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What we could not shout out to the world, we buried in the ground. The Underground Ghetto Archive

‘What we could not shout out to the world, we buried in the ground.’

[Dawid Graber, Relacja pt. Kilka wrażeń i wspomnień (Narrative entitled ‘A few impressions and recollections’, [in:] Archiwum Ringelbluma. Konspiracyjne Archiwum Getta Warszawy (Ringelblum Archive, Underground Archive of the Warsaw Ghetto) vol. 23: Dzienniki z getta warszawskiego (Diaries from the Warsaw Ghetto) , edited by K. Person, Z. Trębacz, M. Trębacz, Warsaw 2015, page 384; more: Dawid Graber]

‘Standing on the verge between life and death, convinced that I would rather die than live, I want to say farewell to my friends and my works’.

[Gela Seksztajn, What can I say and ask for at such a moment? [in:] Ringelblum archive. Underground Archive of the Warsaw Ghetto, vol. 4: Life and work of Gela Seksztajn, edited by M. Tarnowska, Warsaw 2011, page 19; more: Gela Seksztajn]

13th Day of Great Action – 3 August, round-ups and removals ‘to the East’ are in full swing and no one knows if and when it will all end. More and more people are voluntarily reporting at the Umschlagplatz – hungry, resigned, wanting to end their lives in fear and uncertainty of the next day. At that time, members of the ‘Oneg Shabbat’ group led by Dr Emanuel Ringelblum decide to hide part of the collected and edited Archive (the so called Ringelblum Archive), documenting the murderous German policy towards Polish Jews. They hope that when the war is over, someone will find it and will learn the truth.


Metal boxes and milk churns used by the Oneg Szabat team to hide the first and second part of the Warsaw ghetto archive, after 1950, public domain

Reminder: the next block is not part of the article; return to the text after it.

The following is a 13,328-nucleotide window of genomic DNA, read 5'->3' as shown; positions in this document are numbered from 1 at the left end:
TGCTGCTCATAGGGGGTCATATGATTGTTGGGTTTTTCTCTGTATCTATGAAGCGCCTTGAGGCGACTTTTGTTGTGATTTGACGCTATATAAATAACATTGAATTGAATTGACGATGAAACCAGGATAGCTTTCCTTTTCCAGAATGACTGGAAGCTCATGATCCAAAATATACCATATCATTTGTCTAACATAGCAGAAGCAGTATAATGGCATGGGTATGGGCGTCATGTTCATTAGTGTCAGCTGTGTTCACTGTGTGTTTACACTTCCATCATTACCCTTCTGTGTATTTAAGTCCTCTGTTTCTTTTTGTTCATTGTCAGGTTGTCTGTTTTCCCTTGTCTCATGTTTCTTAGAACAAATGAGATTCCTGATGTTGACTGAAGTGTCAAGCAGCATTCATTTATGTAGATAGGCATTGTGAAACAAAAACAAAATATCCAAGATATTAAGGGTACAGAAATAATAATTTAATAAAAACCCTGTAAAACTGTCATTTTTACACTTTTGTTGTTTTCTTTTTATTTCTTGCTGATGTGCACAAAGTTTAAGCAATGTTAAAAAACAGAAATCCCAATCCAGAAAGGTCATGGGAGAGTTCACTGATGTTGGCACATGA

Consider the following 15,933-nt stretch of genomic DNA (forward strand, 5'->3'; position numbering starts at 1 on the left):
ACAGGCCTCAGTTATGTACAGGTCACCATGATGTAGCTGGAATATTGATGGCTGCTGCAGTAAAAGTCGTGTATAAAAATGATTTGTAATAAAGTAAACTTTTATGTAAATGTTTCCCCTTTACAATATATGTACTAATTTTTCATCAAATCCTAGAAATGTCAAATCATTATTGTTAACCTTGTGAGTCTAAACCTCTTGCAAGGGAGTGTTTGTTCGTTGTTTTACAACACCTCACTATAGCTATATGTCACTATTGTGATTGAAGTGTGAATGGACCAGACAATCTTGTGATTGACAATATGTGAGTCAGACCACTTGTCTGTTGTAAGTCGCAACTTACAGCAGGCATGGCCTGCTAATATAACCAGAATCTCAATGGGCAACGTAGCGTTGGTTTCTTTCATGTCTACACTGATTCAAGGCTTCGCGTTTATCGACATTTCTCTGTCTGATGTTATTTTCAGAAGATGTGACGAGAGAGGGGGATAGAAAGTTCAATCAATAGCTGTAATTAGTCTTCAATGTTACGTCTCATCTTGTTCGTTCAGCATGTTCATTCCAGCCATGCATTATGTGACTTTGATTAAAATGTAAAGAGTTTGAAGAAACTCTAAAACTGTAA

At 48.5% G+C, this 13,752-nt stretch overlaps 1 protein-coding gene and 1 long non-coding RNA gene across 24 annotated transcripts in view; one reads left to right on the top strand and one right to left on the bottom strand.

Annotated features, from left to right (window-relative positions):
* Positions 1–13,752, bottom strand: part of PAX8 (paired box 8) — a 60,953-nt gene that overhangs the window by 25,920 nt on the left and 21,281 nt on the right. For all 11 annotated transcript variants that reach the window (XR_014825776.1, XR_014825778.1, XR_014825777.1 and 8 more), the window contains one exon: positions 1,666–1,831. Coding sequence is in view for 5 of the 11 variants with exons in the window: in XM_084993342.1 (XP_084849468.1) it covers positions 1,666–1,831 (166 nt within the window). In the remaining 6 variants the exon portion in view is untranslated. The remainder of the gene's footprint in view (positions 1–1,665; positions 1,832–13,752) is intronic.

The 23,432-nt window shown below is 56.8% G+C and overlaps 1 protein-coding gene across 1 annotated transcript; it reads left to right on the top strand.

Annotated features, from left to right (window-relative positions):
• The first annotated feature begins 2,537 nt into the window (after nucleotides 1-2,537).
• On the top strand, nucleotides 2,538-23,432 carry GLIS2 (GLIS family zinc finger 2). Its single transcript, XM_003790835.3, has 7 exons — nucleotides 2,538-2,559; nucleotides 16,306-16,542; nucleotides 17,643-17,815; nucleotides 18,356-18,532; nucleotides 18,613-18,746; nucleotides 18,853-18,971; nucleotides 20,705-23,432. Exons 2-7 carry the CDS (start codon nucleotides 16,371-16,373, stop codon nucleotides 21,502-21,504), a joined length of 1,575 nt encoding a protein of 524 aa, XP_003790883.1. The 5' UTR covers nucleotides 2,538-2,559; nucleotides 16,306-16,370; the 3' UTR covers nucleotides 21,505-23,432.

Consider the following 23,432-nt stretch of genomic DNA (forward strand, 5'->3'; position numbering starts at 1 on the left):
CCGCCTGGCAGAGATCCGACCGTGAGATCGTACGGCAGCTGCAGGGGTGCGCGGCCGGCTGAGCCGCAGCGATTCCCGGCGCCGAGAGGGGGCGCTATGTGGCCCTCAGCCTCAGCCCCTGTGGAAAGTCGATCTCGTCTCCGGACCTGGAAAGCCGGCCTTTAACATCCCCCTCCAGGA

The first part of the Underground Archive of the Ghetto is buried by members of the Oneg Shabbat, Nachum Grzywacz, Israel Lichtensztejn and Dawid Graber, in the basement of the tenement house 68 Nowolipki Street.

To the boxes they are about to hide they add their testaments describing the motifs for concealing documents, and also the words of hope that someone will someday dig them out...

‘I would like to live to the time when it will be possible to dig up this great treasure and shout out the truth. Let the world know, let them rejoice who did not have to go through it. We would feel like veterans [...] with medals on our hearts.’

[Dawid Graber, page 385]

They race against time, not knowing the moment when they can be also among those taken to the Umschlagplatz. ‘One of the neighbouring streets is already blocked. Terrible moods. We expect the worst. We are in a hurry. We will probably bury the last part soon. Comrade Lichtensztajn is agitated, Grzywacz is a little afraid. I'm indifferent. Subconsciously I feel that I will be freed from all miseries. Farewell. That we only have enough time to bury... Even at such a time we have not forgotten anything... We are at work until the last moment’ [Dawid Graber, page 385].

The second part of the Archive is hidden in milk churns in February 1943 and the third probably – the night before the outbreak of the ghetto uprising.


Gela Seksztajn, Self-portrait, Jewish Historical Institute   

After the war, Hersz Wasser, one of the few surviving closest collaborators of Emanuel Ringelblum, gets involved in the search for the Underground Archive of the Ghetto, later named after his creator, the Ringelblum Archive. In October 1946 the first part of the Archive is found – in one hiding place – eight boxes, in the second – two. Unfortunately, as the boxes were un-brazed, part of the documentation got stained with mould.